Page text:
Improving outcomes for Gypsy Roma and Traveller Communities

ACERT has been asked to publicise a small funding stream opened by 3 government departments. ACERT is developing its own bid, but would be happy to cooperate with other organisations and individuals who have ideas they would like to develop.

The Department for Communities and Local Government, in collaboration with the Department for Education and the Department of Health, intends to run a pilot programme of work to improve the outcomes of Gypsy, Roma and Traveller communities.

We are looking for six pilot projects in the areas of community cohesion, educational attainment and health outcomes, and welcome bids from organisations with the vision and capability to deliver such interventions. To be eligible to receive the grant, an organisation must be a registered charity or have a charitable purpose. The successful bidder will also need to have a demonstrable record in delivering projects and working with Gypsy, Roma or Traveller communities, and have a credible community presence. read more

Searching for the Travelling People

Monday 26th February 5.30pm
Borderlines Film Festival @ The Courtyard, Edgar Street, Hereford, HR4 9JR

Please join us for a screening of ‘Searching for the Travelling People’

In 1964, The Ballad of The Travelling People was first broadcast on BBC Radio. Created by pioneering radio producer Charles Parker with folk musicians Peggy Seeger and Ewan MacColl, the ground-breaking ballad explored the lives of Gypsies and Travellers through their own words, giving a voice to a historically outcast people. In this short documentary, the renowned author and poet Damian Le Bas takes us on a journey across Britain to re-visit the people and places Charles Parker connected with more than 50 years ago. As the film reveals what has (and, importantly, hasn’t) changed in the five decades since Gypsies and Travellers spoke about their lives, Le Bas sets himself the challenge of creating a new modern ballad for the travelling people of today. read more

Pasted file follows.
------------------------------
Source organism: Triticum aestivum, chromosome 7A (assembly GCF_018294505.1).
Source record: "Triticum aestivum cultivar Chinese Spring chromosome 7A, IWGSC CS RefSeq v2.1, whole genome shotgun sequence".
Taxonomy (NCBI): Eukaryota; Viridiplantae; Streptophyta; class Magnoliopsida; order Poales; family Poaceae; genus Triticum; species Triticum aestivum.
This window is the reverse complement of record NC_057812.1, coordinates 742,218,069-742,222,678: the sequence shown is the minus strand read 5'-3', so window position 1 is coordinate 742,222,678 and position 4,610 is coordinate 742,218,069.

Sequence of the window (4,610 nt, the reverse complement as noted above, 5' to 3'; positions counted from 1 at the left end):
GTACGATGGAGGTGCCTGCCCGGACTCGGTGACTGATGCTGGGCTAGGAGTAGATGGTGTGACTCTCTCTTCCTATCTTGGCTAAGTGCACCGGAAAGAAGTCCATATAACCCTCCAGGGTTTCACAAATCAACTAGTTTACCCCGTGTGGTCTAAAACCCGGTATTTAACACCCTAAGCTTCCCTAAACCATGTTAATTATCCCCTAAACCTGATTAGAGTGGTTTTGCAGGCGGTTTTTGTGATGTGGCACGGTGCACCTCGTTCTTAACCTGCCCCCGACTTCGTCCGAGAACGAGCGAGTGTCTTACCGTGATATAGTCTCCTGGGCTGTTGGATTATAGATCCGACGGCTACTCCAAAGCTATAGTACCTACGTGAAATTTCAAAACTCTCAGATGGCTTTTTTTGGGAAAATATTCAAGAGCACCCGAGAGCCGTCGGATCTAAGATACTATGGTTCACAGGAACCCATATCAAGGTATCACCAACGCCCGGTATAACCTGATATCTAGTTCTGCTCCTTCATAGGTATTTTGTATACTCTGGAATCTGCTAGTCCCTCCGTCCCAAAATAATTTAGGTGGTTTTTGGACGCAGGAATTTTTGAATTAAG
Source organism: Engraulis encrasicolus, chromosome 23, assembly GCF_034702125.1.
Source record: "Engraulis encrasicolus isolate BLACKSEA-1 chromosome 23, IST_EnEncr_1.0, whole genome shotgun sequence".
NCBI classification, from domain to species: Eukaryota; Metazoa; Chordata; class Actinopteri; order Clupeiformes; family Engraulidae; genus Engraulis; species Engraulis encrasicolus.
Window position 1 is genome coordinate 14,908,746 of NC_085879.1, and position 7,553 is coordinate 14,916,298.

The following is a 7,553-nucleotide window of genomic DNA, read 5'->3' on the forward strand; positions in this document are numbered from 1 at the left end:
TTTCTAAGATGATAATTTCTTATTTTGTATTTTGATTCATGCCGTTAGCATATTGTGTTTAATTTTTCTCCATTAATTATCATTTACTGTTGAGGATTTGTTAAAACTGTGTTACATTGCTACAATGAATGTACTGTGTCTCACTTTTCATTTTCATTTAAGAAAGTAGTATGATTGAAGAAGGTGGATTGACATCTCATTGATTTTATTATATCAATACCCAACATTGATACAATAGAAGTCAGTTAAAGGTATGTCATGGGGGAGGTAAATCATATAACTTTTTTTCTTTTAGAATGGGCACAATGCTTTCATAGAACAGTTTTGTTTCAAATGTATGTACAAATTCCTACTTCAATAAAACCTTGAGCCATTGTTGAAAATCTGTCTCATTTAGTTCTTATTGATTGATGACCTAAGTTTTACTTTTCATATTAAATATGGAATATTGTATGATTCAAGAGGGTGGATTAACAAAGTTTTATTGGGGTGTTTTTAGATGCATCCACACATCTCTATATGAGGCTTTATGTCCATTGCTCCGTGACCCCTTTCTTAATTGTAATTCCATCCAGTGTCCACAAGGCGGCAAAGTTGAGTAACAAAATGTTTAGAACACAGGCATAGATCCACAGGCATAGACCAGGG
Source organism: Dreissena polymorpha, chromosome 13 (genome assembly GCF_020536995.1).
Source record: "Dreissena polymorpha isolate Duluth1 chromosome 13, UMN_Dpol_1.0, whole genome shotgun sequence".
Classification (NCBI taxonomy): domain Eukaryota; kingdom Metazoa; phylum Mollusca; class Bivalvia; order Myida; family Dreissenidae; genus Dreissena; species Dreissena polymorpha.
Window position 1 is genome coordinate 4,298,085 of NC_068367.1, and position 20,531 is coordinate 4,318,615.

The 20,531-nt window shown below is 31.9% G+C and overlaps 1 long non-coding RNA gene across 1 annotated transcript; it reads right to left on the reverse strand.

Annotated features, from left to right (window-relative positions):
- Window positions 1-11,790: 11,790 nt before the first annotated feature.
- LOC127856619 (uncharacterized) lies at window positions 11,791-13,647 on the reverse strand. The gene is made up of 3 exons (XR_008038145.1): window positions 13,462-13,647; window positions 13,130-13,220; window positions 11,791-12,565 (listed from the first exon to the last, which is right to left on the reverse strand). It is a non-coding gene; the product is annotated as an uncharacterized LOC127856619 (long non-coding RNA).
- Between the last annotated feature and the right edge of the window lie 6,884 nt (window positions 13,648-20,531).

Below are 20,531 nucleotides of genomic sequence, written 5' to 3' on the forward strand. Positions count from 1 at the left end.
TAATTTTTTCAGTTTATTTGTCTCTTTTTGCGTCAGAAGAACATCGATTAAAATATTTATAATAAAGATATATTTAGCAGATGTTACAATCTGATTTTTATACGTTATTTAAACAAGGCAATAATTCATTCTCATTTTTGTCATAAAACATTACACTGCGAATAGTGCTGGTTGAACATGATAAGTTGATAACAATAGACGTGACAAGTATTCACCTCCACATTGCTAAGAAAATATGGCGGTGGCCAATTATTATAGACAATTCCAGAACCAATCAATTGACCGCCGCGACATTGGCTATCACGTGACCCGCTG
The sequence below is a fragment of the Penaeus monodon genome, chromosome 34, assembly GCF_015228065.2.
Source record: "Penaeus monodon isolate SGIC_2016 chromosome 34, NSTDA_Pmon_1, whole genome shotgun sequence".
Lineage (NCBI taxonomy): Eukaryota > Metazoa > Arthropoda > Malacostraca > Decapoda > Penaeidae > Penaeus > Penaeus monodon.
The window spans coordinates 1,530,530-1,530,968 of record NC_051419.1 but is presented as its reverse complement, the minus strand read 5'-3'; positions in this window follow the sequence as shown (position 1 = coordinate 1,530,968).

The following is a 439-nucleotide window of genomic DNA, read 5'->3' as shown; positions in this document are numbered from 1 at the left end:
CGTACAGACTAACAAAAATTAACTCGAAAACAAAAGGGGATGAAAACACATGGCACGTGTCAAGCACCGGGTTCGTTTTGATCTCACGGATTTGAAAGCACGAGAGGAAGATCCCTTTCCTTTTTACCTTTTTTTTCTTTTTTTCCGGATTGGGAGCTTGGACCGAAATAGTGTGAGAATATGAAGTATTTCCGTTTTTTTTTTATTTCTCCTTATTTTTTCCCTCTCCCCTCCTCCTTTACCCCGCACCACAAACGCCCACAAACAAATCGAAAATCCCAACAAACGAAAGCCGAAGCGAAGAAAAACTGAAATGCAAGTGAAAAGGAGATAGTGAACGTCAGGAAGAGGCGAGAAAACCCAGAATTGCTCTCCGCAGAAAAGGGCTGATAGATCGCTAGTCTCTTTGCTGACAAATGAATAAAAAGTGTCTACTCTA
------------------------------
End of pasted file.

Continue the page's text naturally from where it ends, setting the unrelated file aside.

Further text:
What’s the plan, Justine?

The recently published Race Disparity Audit told us nothing we didn’t know already:

Pupils from Gypsy or Roma backgrounds and those from a Traveller or Irish Heritage background had the lowest attainment of all ethnic groups throughout their school years. …. around a quarter of Gypsy and Roma pupils achieved a good level of development, making them around three times less likely to do so than average. At key stage 4 the disparity is wider; in 2015/16 the Attainment 8 score – an average of points scored for attainment in 8 GCSEs including English and Maths – for Gypsy and Roma pupils was 20 points compared with the English average of 50 points and 62 points for Chinese pupils. Gypsy and Roma pupils, and those from an Irish Traveller background, also made less progress compared with the average for pupils with similar prior attainment. They were also far less likely to stay in education after the age of 16 than pupils in any other ethnic group, with just 58% of Irish Traveller pupils and 62% or Gypsy and Roma pupils staying on in 2014/15, compared with 90% of White British pupils and 97% of Chinese pupils.(p.19) read more